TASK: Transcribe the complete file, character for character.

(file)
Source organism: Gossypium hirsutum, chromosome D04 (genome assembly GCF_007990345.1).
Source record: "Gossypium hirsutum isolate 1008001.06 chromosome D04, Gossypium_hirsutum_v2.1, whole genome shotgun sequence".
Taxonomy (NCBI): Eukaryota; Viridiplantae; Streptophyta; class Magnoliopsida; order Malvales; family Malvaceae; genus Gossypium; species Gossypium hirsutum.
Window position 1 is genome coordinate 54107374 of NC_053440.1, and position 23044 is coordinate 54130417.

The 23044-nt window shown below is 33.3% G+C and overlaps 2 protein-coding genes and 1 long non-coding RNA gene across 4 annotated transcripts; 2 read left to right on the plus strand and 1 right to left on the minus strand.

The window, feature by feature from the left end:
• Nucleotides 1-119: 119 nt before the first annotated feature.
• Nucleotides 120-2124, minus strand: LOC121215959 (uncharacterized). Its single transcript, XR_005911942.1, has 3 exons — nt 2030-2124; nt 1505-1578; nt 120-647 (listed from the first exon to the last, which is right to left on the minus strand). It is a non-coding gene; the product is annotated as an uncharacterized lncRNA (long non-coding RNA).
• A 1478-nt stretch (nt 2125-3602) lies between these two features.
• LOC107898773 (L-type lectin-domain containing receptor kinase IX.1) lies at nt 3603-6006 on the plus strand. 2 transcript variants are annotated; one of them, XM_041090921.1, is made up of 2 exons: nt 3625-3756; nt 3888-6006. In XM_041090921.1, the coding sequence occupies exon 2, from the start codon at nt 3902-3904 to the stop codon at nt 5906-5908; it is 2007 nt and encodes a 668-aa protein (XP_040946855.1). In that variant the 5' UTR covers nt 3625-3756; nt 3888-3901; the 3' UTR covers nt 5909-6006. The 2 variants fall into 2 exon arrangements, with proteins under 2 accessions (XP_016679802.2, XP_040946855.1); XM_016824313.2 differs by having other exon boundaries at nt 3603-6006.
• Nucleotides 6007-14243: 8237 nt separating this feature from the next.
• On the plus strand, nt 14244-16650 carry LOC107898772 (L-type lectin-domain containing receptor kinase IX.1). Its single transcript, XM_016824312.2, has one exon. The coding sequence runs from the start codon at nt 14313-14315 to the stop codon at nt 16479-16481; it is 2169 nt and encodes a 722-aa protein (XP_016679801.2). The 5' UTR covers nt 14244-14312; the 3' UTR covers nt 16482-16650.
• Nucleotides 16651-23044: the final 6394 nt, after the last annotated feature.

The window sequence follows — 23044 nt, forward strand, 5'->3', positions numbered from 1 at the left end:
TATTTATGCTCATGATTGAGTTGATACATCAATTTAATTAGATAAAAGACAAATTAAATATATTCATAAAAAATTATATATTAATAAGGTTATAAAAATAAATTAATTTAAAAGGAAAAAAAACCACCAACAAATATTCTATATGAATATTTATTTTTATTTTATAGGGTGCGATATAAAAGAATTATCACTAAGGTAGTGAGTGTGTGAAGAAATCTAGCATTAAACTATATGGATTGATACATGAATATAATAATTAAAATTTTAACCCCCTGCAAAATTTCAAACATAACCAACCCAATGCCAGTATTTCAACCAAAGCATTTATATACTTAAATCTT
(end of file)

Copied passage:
Source organism: Gossypium hirsutum, chromosome D04 (genome assembly GCF_007990345.1).
Source record: "Gossypium hirsutum isolate 1008001.06 chromosome D04, Gossypium_hirsutum_v2.1, whole genome shotgun sequence".
Taxonomy (NCBI): Eukaryota; Viridiplantae; Streptophyta; class Magnoliopsida; order Malvales; family Malvaceae; genus Gossypium; species Gossypium hirsutum.
Window position 1 is genome coordinate 54107374 of NC_053440.1, and position 23044 is coordinate 54130417.

The 23044-nt window shown below is 33.3% G+C and overlaps 2 protein-coding genes and 1 long non-coding RNA gene across 4 annotated transcripts; 2 read left to right on the plus strand and 1 right to left on the minus strand.

The window, feature by feature from the left end:
• Nucleotides 1-119: 119 nt before the first annotated feature.
• Nucleotides 120-2124, minus strand: LOC121215959 (uncharacterized). Its single transcript, XR_005911942.1, has 3 exons — nt 2030-2124; nt 1505-1578; nt 120-647 (listed from the first exon to the last, which is right to left on the minus strand). It is a non-coding gene; the product is annotated as an uncharacterized lncRNA (long non-coding RNA).
• A 1478-nt stretch (nt 2125-3602) lies between these two features.
• LOC107898773 (L-type lectin-domain containing receptor kinase IX.1) lies at nt 3603-6006 on the plus strand. 2 transcript variants are annotated; one of them, XM_041090921.1, is made up of 2 exons: nt 3625-3756; nt 3888-6006. In XM_041090921.1, the coding sequence occupies exon 2, from the start codon at nt 3902-3904 to the stop codon at nt 5906-5908; it is 2007 nt and encodes a 668-aa protein (XP_040946855.1). In that variant the 5' UTR covers nt 3625-3756; nt 3888-3901; the 3' UTR covers nt 5909-6006. The 2 variants fall into 2 exon arrangements, with proteins under 2 accessions (XP_016679802.2, XP_040946855.1); XM_016824313.2 differs by having other exon boundaries at nt 3603-6006.
• Nucleotides 6007-14243: 8237 nt separating this feature from the next.
• On the plus strand, nt 14244-16650 carry LOC107898772 (L-type lectin-domain containing receptor kinase IX.1). Its single transcript, XM_016824312.2, has one exon. The coding sequence runs from the start codon at nt 14313-14315 to the stop codon at nt 16479-16481; it is 2169 nt and encodes a 722-aa protein (XP_016679801.2). The 5' UTR covers nt 14244-14312; the 3' UTR covers nt 16482-16650.
• Nucleotides 16651-23044: the final 6394 nt, after the last annotated feature.

The window sequence follows — 23044 nt, forward strand, 5'->3', positions numbered from 1 at the left end:
TATTTATGCTCATGATTGAGTTGATACATCAATTTAATTAGATAAAAGACAAATTAAATATATTCATAAAAAATTATATATTAATAAGGTTATAAAAATAAATTAATTTAAAAGGAAAAAAAACCACCAACAAATATTCTATATGAATATTTATTTTTATTTTATAGGGTGCGATATAAAAGAATTATCACTAAGGTAGTGAGTGTGTGAAGAAATCTAGCATTAAACTATATGGATTGATACATGAATATAATAATTAAAATTTTAACCCCCTGCAAAATTTCAAACATAACCAACCCAATGCCAGTATTTCAACCAAAGCATTTATATACTTAAATCTT